Listing is not designed to 'freeze the place in time'. Listed places can continue to be used, maintained, be sold or leased. All proposed uses of heritage places must be tested against the Environment Protection and Biodiversity Conservation Act 1999 (EPBC Act) to ensure that the use does not have a significant impact on heritage values.
Adapting a National heritage place for a new use
Adaptive re-use is can ensure the survival of heritage values for future generations. Managers planning a new use should ensure that the change of use and necessary physical changes do not have a significant impact on the heritage values.
Maintenance work and heritage places
Routine maintenance can usually be carried out without the need for a referral. The preparation of a Management Plan will clarify what works (including maintenance works) can be carried out at a place listed on the NHL without going through the referral process.
Items and areas on a listed place
Areas and items within the boundaries of the listing will usually embody heritage values, and therefore enjoy the protection of that listing. Your management plan should specify areas and items that do not embody heritage values and that could be removed or altered without adverse impacts on the heritage values.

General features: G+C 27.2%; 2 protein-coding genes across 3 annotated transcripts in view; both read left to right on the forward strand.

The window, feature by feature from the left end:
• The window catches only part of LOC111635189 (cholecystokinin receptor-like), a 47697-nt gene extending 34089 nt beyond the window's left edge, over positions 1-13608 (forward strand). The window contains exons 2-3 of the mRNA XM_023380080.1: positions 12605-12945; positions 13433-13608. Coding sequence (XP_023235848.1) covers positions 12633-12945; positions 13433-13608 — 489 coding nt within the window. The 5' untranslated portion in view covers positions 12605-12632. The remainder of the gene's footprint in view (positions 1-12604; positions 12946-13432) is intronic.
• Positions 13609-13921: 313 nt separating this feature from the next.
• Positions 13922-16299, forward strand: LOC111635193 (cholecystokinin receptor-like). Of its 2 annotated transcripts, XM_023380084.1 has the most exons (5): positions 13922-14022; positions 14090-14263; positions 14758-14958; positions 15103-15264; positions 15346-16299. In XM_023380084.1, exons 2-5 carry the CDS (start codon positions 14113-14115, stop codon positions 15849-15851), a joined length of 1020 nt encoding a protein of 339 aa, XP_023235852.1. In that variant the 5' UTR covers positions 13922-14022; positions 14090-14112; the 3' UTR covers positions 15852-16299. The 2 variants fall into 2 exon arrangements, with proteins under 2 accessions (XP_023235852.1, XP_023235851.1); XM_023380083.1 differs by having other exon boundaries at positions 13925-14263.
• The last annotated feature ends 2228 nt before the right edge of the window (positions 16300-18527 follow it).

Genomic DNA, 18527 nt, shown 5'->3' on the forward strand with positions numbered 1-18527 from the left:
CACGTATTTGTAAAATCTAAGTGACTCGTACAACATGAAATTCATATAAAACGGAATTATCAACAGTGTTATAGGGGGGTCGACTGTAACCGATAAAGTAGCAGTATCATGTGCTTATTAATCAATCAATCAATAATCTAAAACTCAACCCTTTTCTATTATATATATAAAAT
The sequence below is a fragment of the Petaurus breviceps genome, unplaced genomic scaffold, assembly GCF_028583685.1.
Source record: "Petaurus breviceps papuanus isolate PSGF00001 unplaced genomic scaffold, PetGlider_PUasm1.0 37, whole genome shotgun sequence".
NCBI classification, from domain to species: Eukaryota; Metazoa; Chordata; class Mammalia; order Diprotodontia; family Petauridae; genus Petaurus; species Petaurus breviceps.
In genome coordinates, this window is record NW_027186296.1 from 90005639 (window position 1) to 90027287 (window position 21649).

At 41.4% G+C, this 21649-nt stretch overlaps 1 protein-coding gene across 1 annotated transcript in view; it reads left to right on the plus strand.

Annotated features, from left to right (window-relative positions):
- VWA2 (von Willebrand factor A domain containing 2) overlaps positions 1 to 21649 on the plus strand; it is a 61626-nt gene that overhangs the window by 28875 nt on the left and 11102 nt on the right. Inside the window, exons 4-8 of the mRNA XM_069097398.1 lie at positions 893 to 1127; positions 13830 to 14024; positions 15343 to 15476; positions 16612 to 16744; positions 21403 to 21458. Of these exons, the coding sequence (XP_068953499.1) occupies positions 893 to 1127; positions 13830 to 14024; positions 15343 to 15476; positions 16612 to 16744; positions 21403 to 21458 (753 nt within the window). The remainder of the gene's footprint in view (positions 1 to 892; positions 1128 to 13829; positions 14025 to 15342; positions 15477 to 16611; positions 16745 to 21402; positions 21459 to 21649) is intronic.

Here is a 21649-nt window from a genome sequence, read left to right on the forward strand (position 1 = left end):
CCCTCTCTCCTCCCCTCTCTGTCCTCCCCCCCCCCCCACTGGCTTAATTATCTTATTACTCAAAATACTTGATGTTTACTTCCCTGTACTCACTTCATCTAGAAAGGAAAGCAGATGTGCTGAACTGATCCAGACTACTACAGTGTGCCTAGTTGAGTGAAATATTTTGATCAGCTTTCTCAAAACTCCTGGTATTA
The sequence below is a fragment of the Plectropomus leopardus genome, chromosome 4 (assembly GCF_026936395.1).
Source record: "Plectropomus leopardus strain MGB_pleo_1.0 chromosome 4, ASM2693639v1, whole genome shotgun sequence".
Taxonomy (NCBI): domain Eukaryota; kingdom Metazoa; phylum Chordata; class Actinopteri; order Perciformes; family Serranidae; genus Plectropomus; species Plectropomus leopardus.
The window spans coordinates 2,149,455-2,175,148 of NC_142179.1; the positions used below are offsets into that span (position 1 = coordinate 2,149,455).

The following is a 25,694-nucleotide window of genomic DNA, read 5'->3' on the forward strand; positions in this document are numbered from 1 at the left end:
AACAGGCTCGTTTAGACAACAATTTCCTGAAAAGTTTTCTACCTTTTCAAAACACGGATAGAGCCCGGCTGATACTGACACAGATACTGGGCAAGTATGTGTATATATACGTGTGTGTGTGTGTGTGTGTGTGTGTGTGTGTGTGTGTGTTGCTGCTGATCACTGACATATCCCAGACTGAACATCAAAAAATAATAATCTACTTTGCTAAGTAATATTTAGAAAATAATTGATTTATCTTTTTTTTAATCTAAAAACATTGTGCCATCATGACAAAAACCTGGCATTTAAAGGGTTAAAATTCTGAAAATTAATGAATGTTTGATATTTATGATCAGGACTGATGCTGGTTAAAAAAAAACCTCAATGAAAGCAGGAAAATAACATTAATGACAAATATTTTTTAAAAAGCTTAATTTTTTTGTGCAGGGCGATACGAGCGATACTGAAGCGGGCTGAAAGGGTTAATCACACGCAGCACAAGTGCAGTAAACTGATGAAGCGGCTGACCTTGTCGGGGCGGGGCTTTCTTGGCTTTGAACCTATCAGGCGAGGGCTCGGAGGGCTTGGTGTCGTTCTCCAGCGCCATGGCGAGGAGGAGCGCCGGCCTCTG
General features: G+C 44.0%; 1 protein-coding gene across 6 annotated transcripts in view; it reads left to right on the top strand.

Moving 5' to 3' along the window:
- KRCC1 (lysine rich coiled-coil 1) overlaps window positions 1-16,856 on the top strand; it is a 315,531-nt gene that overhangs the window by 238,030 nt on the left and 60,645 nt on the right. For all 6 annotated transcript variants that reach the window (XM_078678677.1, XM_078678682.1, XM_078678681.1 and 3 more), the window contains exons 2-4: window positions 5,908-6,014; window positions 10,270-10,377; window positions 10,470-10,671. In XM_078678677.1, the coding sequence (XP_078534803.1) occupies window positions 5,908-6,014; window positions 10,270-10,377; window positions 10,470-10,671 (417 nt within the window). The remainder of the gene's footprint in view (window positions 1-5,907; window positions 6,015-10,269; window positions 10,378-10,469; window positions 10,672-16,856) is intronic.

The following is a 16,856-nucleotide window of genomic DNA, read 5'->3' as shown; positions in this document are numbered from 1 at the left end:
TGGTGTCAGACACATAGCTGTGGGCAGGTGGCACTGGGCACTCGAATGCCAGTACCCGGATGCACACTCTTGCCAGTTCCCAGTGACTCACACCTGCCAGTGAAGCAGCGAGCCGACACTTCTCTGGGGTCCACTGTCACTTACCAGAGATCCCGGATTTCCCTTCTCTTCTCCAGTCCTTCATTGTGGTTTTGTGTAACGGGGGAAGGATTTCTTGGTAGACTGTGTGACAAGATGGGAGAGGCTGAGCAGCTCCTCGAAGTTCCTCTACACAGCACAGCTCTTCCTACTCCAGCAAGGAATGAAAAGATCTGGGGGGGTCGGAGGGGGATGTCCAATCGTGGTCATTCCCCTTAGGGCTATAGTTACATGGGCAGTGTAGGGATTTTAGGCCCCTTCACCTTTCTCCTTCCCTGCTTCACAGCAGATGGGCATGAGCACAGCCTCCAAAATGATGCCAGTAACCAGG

It may be possible to alter or remove areas within a listed place, or items of movable heritage (eg machinery) on a listed site, provided the items or elements do not embody heritage values or are not essential to the understanding of the heritage values of the place.
Building on a listed place
National Heritage listing does not preclude new development, provided it does not have a significant impact on the heritage values of the place. New development may enhance the heritage values of a place or item, especially where the heritage significance of a place derives from its continued use. New development must be carefully planned and assessed on an individual basis.
The sale, leasing or other disposal of a listed place
National Heritage listing does not prevent an owner from selling the place. However, where the owner is the Australian Government, it must take steps to ensure that the protection of the place's heritage values is safeguarded after it passes into the new owner's control.
Owners may also lease the place to another party in whole or part provided this is not incompatible with the heritage values. The owner must also ensure that the lessee does not carry out actions that will have a significant impact on heritage values.
Subdivision of a National Heritage place is also possible, provided it does not result in significant impacts on the heritage values of the place.
- Australian Heritage Week
- Public notices
- Asia-Pacific Focal Point
- Australia's dinosaurs
- Managing Commonwealth heritage places
- Australian Heritage Council
- Australian Heritage Places Inventory (AHPI)
- Australian Heritage Database
- Australian Heritage Information
- Export permits
- Indigenous heritage
- Place managers network
- Historic Shipwrecks Program factsheet
- Patrimonito Storyboard competition
Links to another web site
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